Newspaper article International New York Times

Unable to Wed Gay Couples, Italian Mayors Rebel

Newspaper article International New York Times

Unable to Wed Gay Couples, Italian Mayors Rebel

Article excerpt

Several local leaders aim to force national legislators to clarify the legal standing of same-sex couples who have married abroad.

The crowd at an ornate room in Rome's City Hall erupted in applause as the mayor entered, wearing his formal green, white and red sash, and clapped in turn. The brides and grooms bent forward to sign an official registry. Guests hoisted babies, snapped pictures and dabbed away tears.

While the ceremony last weekend had all the trappings of a traditional civil wedding, it was a wedding in spirit only. All the couples had been legally married before, though not in Italy, where same-sex marriage is not recognized.

By registering the marriages, Rome's mayor, Ignazio Marino, joined a budding political rebellion by a growing number of mayors around Italy. With such registrations, the mayors hope to force the hand of national legislators to clarify a deepening legal muddle around gay unions, particularly for gay Italians married abroad.

"Today is a special day, but we still have a long way to go so that this may become a normal day," Mr. Marino said. "Because of the unfortunate lack of a national law, I can only register it" -- an act with more symbolism than legal impact.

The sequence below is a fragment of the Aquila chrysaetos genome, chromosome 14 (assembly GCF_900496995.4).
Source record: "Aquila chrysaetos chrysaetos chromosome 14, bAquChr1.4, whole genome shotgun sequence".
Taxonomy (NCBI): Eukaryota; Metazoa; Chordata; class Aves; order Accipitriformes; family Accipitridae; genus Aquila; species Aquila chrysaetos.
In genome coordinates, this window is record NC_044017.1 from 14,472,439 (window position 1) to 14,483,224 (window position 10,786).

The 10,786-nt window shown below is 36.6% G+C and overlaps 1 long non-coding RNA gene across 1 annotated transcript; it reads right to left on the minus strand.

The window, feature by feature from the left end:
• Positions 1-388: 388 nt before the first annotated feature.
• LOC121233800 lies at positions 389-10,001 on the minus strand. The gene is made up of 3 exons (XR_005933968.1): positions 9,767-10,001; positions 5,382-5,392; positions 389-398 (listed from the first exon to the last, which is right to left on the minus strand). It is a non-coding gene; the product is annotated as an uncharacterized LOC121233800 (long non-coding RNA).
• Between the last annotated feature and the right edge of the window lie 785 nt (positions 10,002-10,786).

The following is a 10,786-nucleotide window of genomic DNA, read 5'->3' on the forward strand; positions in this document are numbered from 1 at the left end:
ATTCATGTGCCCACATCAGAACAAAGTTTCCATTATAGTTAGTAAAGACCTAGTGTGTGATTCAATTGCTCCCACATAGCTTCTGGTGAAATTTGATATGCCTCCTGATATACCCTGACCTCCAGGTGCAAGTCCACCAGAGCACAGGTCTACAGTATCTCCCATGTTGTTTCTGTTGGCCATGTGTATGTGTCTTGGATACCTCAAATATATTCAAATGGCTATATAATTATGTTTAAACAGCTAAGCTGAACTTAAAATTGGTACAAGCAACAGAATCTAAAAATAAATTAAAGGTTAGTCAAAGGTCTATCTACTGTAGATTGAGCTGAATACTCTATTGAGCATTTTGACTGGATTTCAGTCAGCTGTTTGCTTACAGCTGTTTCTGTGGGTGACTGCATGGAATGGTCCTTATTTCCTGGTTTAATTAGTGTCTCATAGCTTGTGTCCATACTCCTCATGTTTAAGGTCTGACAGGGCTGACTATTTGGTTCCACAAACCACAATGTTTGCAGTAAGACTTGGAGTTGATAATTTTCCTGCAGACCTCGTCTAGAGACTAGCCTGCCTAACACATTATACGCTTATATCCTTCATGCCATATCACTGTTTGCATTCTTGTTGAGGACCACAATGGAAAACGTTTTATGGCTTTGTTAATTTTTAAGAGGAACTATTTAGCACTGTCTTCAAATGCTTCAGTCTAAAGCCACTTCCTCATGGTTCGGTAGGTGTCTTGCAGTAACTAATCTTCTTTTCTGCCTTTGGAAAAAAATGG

Even if same-sex marriage is not legally recognized in Italy, local officials have increasingly been confronted with requests by gay couples to at least recognize the legal standing of unions officiated in places where same-sex marriage is allowed, like the fellow European Union countries Belgium and Spain; Canada; and a growing number of American states.

Such registrations can help gay couples navigate Italy's bureaucracy around a range of everyday problems, such as taking parental leave or allowing a non-European spouse to live in Italy. But it still leaves them far short of the full rights of married couples.

The small -- and still contested -- concession to gay couples began only in the spring, when a court ordered a Tuscan mayor to register a marriage that was joined in New York. …

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